- A-Z Publications
- Southern African Journal of Anaesthesia and Analgesia
- Previous Issues
- Volume 8, Issue 3, 2002
Southern African Journal of Anaesthesia and Analgesia - Volume 8, Issue 3, 2002
Volume 8, Issue 3, 2002
Author Christina LundgrenSource: Southern African Journal of Anaesthesia and Analgesia 8 (2002)More Less
Extracted from text ... EDITORIAL Professor Christina Lundgren - Editor-in-chief It is now almost a year since we launched the new look SAJAA as the official journal of the South African Society of Anaesthesiologists. My sincere thanks to all those who have contributed to the Journal, and the members of the Editorial Board who have peer reviewed these contributions. Our publisher has recently set up a new SAJAA website, as the previous "shared" website has been such a success. SASA's communication Pipeline, has been resurrected, and will be distributed together with SAJAA. It has been decided by SASA Council that ..
Source: Southern African Journal of Anaesthesia and Analgesia 8, pp 4 –7 (2002)More Less
Objectives : To assess the effect of midazolam 0.02 mg / kg administered with etomidate on the incidence of myoclonus and the dose requirement for etomidate to induce general anaesthesia. <br>Design : Double blind randomised control trial. <br>Setting : Two urban teaching hospitals in Durban, Kwa Zulu Natal (KZN). <br>Patients : 60 patients older than 60 years of age undergoing intraocular surgery. <br>Outcome measures : Etomidate dose required for loss of verbal contact (dose V) and loss of eyelash reflex (dose E). Myoclonus assessed by means of a three-point scale (0-nil; 1-mild; 2-severe) 30 sec after the last dose of etomidate. Duration of recovery from cessation of anaesthesia to first response to verbal command. <br>Results : No significant difference in myoclonus or dose requirement for etomidate could be demonstrated. There was no difference in haemodynamic variation between the groups and recovery time was not prolonged. <br>Conclusion : Midazolam 0.02 mg / kg given with etomidate for induction of anaesthesia does not reduce myoclonus or dose requirement for etomidate. Further studies may be undertaken to assess the usefulness of larger doses of midazolam for co-induction or oral premedication with midazolam.
Author W. PearceSource: Southern African Journal of Anaesthesia and Analgesia 8, pp 8 –24 (2002)More Less
Extracted from text ... REVIEW ARTICLE W Pearce, MBBCh (Witwatersrand) MMed (Anaesth) (Pretoria) FCA (CMSA) Department of Anaesthesiology, Pretoria Academic Hospital and the , University of Pretoria Correspondence: Dr W Pearce Daether@icon.co.za The Cardiovascular Autonomic Nervous System and Anaesthesia Once awareness, our seat of deliberate action and movement, is temporarily extinguished by sleep or a loss of consciousness, we rely on a primordial, indispensable, and autonomous ("vegetative") system that continues to sustain and control our vital organ systems. This vegetative system is never allowed to rest. The Cambridge physiologist J N Langley referred to it as the autonomic ..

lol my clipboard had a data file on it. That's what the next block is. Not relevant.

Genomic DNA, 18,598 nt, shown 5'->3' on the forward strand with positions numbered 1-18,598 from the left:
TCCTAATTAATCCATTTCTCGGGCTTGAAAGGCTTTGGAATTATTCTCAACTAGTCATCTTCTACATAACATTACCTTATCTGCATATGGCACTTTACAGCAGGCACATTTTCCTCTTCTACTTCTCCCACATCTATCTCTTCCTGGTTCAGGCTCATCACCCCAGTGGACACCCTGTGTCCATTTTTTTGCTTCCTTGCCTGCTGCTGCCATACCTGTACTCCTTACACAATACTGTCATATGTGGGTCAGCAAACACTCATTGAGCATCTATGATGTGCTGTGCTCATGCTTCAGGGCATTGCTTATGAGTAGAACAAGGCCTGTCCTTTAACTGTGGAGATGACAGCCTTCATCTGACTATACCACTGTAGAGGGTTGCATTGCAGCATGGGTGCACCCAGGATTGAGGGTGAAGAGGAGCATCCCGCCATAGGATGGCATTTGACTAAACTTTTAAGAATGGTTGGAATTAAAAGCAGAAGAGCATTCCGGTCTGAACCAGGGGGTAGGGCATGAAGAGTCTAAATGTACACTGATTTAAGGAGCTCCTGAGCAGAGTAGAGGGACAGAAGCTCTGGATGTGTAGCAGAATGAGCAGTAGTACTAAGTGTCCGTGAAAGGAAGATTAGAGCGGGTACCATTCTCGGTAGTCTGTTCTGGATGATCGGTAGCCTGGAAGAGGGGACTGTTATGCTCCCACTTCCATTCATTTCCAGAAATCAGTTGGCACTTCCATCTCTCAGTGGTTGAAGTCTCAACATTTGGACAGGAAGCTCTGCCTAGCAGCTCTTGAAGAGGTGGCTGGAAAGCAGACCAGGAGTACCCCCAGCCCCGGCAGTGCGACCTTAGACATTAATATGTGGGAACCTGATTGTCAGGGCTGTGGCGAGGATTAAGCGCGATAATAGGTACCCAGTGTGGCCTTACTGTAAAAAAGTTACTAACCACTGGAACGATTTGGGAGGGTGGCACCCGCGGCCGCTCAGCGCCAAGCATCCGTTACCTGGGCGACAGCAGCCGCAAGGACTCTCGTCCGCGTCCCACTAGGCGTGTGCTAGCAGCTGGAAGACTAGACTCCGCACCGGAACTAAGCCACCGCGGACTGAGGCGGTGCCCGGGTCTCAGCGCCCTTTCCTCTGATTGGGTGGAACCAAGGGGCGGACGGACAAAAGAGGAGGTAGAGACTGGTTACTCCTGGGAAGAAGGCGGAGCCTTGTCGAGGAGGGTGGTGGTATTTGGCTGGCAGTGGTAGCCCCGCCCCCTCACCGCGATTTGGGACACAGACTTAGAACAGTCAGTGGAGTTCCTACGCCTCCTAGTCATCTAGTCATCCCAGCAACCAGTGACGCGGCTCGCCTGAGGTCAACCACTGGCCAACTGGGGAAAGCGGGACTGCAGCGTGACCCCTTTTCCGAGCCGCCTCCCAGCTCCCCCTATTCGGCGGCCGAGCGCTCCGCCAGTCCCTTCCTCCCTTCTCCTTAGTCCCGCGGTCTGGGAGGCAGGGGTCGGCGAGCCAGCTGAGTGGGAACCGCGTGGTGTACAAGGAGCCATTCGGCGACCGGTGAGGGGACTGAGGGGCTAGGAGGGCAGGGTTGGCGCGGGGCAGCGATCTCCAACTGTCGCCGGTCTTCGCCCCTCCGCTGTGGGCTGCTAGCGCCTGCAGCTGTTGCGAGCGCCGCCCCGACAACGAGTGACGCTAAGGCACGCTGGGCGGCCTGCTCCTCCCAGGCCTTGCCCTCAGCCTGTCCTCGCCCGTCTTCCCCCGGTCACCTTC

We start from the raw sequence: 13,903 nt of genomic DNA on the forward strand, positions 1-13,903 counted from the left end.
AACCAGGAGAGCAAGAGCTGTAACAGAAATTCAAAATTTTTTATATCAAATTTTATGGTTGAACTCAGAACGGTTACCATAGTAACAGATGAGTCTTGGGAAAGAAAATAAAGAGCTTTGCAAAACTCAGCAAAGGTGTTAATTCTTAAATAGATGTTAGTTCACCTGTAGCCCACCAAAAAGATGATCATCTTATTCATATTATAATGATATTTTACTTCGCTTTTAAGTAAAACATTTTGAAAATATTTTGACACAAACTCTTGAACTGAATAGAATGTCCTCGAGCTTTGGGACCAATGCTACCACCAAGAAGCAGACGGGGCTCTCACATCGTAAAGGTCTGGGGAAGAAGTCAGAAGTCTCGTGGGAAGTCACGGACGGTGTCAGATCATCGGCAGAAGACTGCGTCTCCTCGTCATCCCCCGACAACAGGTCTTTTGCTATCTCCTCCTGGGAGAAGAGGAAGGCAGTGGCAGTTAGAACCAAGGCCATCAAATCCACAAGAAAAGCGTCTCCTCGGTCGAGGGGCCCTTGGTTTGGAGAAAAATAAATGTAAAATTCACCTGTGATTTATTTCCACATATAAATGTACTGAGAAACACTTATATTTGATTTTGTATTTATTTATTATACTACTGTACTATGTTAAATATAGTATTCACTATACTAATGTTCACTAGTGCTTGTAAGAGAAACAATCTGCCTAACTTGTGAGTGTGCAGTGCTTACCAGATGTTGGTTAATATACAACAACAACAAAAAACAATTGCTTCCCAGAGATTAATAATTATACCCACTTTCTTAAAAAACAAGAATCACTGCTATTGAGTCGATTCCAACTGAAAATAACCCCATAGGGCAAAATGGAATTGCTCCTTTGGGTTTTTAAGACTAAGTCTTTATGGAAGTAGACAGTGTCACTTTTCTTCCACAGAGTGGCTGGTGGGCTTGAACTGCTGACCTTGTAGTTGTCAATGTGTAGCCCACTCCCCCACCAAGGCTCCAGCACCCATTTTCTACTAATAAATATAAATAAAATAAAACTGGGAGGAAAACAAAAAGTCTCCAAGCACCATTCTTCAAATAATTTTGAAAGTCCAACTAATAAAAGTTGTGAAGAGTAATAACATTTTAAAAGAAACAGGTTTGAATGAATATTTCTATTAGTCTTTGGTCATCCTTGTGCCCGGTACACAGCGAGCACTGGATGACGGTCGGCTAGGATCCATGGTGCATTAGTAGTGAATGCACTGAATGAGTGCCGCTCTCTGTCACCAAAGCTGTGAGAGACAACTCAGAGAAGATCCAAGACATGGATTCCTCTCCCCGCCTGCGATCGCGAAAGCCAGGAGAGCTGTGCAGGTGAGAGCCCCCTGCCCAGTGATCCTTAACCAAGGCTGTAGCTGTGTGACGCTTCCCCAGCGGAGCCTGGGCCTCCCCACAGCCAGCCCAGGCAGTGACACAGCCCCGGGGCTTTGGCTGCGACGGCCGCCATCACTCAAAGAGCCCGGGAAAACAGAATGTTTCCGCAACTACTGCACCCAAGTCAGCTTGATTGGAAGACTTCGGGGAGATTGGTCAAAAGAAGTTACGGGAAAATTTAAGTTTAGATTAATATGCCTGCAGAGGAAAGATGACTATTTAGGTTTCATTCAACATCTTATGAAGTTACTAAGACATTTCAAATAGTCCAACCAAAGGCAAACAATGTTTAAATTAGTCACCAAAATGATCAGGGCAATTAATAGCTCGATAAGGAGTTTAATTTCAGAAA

Author K.M. KuczkowskiSource: Southern African Journal of Anaesthesia and Analgesia 8, pp 26 –32 (2002)More Less
The illicit drug abuse in pregnancy has received significant attention over the past two decades. However, far too little attention has been given to the consequences of the use of social drugs such as ethanol and tobacco, which are by far the most commonly abused substances during pregnancy. While the deleterious effects of cocaine or amphetamines on the mother and the fetus are more pronounced and easier to detect, the addiction to ethanol and tobacco is usually subtle and more difficult to diagnose. As a result recreational use of alcohol and tobacco may continue undetected in pregnancy, significantly effecting pregnancy outcome and obstetric and anaesthetic management of these patients. This article reviews the consequences of ethanol and tobacco use in pregnancy and offers recommendation for anaesthetic management of these potentially complicated pregnancies.
Author M. RaffSource: Southern African Journal of Anaesthesia and Analgesia 8, pp 34 –38 (2002)More Less
Combination analgesics are frequently prescribed for the treatment of a multitude of conditions. Many of these preparations contain agents with no proven analgesic efficacy. We examined 3059 patients using a new combination agent containing only paracetamol, codeine, and ibuprofen. It appears that despite a wide variation in the administration of the tablet that good pain relief was obtained by the patients. Patient compliance and tolerance of the tablet was good. A small number of adverse events was noted and these were mostly related to the non-steroidal anti-inflammatory component of the tablet. None of the adverse events were considered serious. The tablet was prescribed for a wide range of conditions, most of which involved pain of an inflammatory nature. Most patients indicated that they would use this preparation again if needed.
Source: Southern African Journal of Anaesthesia and Analgesia 8 (2002)More Less
Extracted from text ... CPD QUESTIONNAIRE Southern African Journal of Anaesthesia & Analgesia - July 2002 40 Subscribe to the SAJAA and earn 15 CPD points per year CPD reference number A008/016/03/2002 Continuing Professional Development Point Questionnaire Accredited by the Wits CPD Office 1. The daily dose of paracetamol should not exceed 6 grams. (a) true (b) false 2. The WHO suggests that pain be treated following a "four rung ladder" model. (a) true (b) false 3. The recommended daily dose of codeine is 100 mg. (a) true (b) false 4. NSAID's and paracetamol act via the same enzyme system. (a) true (b) false ..